PRACA ORYGINALNA

ORIGINAL ARTICLE

Aidyn G. Salmanov1, Anna V. Kolesnik2, Dmytro V. Andriuschenko3

1Shupyk National Medical Academy of Postgraduate Education, Kyiv, Ukraine

2Lutsk Academy of Recreation Technologies and Law, Lutsk, UKRAINE

3Danylo Halytsky Lviv National Medical University, Lviv, Ukraine

Abstract

Introduction: Intra-abdominal infections are a common cause of morbidity and mortality worldwide. Early clinical diagnosis and appropriate antimicrobial therapy are the cornerstones in the management of all infections.

The aim: Aim of our work was to obtain the first national estimates of the current prevalence of intra-abdominal infections and resistance of their causative agents to antibiotics in Ukrainian hospitals.

Materials and methods: In total of 1986 patients with microbiologically proven IAI were included in the study. The identification and antimicrobial susceptibility to antibiotics of cultures were determined, using automated microbiology analyzer and Kirby – Bauer antibiotic testing.

Results: Among 1986 patients, 1404 (70.7%) community-acquired and 582 (29.3%) nosocomial infections were observed. Death during hospitalization was reported in 4.1% community-acquired cases and 7.7% nosocomial cases. The distribution of the microorganisms differed according to the nosocomial or community origin of the infection but not according to their location. In nosocomial patients were observed with increased proportions of Enterococcus faecalis and Pseudomonas aeruginosa. The carbapenems and amikacin were the most consistently active against Enterobacteriaceae. Against P. aeruginosa, amikacin, imipenem, ceftazidime and ciprofloxacin were the most active agents in community-acquired infections, while imipenem, cefepime and amikacin were the most active agents in nosocomial cases.

Conclusions: The significant risk factors defined should be addressed preoperatively to decrease the risk for nosocomial infections. Antibiotics application tactics should be determined in accordance with the local data of resistance to them in each surgical hospital.

KEY WORDS: peritonitis, nosocomial infection, death, antimicrobial resistance

Wiad Lek 2019, 72, 4, 513-518

Introduction

Intra-abdominal infections (IAIs), encompassing a wide spectrum of pathological conditions from uncomplicated appendicitis to fecal peritonitis, are a common cause of morbidity and mortality worldwide [1-3].

A complete classification that includes the origin of source of infection, the anatomical extent of infection, the presumed pathogens involved and risk factors for major resistance patterns, and the patient’s clinical condition does not exist [4]. A simple and universally accepted classification divides IAIs into complicated and uncomplicated [5]. In the event of uncomplicated IAIs, the infection only involves a single organ and does not extend to the peritoneum. When the focus of infection is controlled by surgical excision, post-operative antibiotic therapy is not necessary [6, 7]. In the event of complicated IAIs, the infectious process proceeds beyond the organ into the peritoneum, causing either localized or diffuse peritonitis [4]. Early clinical diagnosis and appropriate antimicrobial therapy in critically ill patients are the cornerstones in the management of IAIs. An insufficient or otherwise inadequate antimicrobial regimen is one of the variables most strongly associated with unfavorable outcomes [9, 10].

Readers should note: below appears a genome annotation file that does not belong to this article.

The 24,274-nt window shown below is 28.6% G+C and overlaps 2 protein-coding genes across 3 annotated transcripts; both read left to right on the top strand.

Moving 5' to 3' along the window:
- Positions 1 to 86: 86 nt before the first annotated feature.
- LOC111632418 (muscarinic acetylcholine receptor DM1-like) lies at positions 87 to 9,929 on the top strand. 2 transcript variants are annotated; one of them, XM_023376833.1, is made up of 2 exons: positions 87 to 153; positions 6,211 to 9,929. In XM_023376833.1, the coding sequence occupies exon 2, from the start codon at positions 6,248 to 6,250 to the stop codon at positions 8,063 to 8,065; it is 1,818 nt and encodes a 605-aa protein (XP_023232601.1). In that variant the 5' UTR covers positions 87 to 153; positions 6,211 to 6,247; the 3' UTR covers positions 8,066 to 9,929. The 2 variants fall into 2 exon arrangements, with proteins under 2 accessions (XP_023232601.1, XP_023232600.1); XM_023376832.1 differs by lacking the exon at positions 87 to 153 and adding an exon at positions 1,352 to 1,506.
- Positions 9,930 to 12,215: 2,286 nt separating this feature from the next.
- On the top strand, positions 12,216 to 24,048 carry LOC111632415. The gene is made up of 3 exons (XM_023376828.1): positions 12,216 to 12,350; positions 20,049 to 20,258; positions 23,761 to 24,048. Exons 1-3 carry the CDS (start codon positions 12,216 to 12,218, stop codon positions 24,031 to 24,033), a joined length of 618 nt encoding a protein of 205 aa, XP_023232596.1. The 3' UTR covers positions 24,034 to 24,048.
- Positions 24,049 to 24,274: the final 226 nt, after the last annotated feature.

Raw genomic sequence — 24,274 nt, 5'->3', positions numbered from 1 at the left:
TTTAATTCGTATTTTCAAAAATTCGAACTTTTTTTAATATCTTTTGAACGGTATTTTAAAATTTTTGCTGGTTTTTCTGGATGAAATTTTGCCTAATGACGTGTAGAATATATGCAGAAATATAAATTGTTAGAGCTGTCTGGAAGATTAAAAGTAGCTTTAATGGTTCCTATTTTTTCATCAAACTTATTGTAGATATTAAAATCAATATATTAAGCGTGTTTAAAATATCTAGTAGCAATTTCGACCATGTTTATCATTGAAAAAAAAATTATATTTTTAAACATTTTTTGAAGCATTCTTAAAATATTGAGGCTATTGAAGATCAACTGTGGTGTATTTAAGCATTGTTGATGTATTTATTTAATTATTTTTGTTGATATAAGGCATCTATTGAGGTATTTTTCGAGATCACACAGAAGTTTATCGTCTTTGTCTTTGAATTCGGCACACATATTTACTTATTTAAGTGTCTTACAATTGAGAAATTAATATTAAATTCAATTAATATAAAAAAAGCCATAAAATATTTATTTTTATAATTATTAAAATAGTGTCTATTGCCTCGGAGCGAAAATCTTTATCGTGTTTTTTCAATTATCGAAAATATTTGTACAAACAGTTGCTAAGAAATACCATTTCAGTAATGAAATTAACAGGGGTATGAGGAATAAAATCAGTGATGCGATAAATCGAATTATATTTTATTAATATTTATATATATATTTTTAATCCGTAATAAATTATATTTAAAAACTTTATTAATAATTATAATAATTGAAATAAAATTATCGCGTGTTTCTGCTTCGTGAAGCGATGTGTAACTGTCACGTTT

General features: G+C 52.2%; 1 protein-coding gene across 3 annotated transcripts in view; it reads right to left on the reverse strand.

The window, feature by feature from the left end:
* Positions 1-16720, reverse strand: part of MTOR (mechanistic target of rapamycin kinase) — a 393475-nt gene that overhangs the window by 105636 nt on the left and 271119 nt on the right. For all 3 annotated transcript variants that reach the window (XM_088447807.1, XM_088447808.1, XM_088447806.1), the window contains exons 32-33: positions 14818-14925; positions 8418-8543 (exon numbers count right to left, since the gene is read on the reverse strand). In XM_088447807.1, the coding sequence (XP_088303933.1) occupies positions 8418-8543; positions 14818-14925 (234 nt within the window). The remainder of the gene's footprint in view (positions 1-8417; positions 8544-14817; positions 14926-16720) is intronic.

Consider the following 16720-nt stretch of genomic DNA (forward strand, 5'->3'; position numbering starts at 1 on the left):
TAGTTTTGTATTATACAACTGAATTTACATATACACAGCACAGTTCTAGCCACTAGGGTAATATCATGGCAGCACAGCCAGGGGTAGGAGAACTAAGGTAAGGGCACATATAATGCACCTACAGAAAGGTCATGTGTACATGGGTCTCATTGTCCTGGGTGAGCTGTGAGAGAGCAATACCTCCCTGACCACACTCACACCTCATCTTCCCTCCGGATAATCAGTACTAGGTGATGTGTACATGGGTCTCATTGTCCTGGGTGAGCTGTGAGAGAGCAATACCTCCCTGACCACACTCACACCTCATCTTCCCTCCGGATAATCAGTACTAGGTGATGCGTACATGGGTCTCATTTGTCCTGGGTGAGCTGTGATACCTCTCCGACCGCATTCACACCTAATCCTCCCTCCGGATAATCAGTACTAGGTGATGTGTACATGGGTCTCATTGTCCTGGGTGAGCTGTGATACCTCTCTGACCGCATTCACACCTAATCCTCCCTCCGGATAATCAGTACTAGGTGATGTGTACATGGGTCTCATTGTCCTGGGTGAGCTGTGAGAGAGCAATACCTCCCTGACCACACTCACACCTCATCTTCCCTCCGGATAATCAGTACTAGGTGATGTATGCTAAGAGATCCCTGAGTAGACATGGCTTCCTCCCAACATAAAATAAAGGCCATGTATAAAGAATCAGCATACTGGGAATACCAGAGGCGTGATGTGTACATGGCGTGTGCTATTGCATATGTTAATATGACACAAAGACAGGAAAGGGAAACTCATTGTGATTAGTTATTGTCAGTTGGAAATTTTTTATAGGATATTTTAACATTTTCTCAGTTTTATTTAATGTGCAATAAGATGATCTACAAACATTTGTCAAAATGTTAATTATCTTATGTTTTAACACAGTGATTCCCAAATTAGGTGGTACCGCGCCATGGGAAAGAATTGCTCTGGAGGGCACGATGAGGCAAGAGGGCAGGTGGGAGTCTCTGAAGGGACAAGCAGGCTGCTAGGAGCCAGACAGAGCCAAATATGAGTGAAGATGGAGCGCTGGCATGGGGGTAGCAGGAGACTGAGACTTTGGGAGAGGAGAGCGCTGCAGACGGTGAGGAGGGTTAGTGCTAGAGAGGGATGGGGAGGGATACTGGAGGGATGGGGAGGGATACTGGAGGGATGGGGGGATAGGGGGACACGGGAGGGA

In the past few decades, an increased prevalence of infections caused by antibiotic-resistant pathogens, including methicillin-resistant Staphylococcus aureus (MRSA) [11], vancomycin-resistant enterococci (VRE) [12], carbapenem-resistant Pseudomonas aeruginosa [13], extended-spectrum β-lactamase (ESBL)-producing Escherichia coli [14] and Klebsiella species, and multidrug-resistant Acinetobacter species, has been observed [15], especially in IAIs [3, 16]. Current guidelines recommend a wide range of antimicrobial regimens based on patient characteristics, expected involved pathogens and local resistance epidemiology [17]. In this setting, epidemiological surveys are of paramount importance to ensure adequacy of empirical antimicrobial treatment.

The Aim

Aim of our work was to obtain the first national estimates of the current prevalence of IAIs and resistance of their causative agents to antibiotics in Ukrainian hospitals.

Materials and methods

STUDY POPULATION

Over a 24 month period (January 2014 to December 2015), this multicentre retrospective study was performed in 9 Ukrainian acute care hospitals that are similar in terms of medical equipment, laboratory facilities and number of surgeries performed. Adult patients undergoing surgery or interventional drainage for IAI with positive microbiological culture (intra-abdominal samples from surgery or interventional drainage procedures) and identification of microorganisms were included in the database.

ETHICS

According to Ukrainian law, as this retrospective study did not modify the laboratory or clinical practices of the physicians, no informed consent and no approval of an Ethics Committee were required.

DATA COLLECTION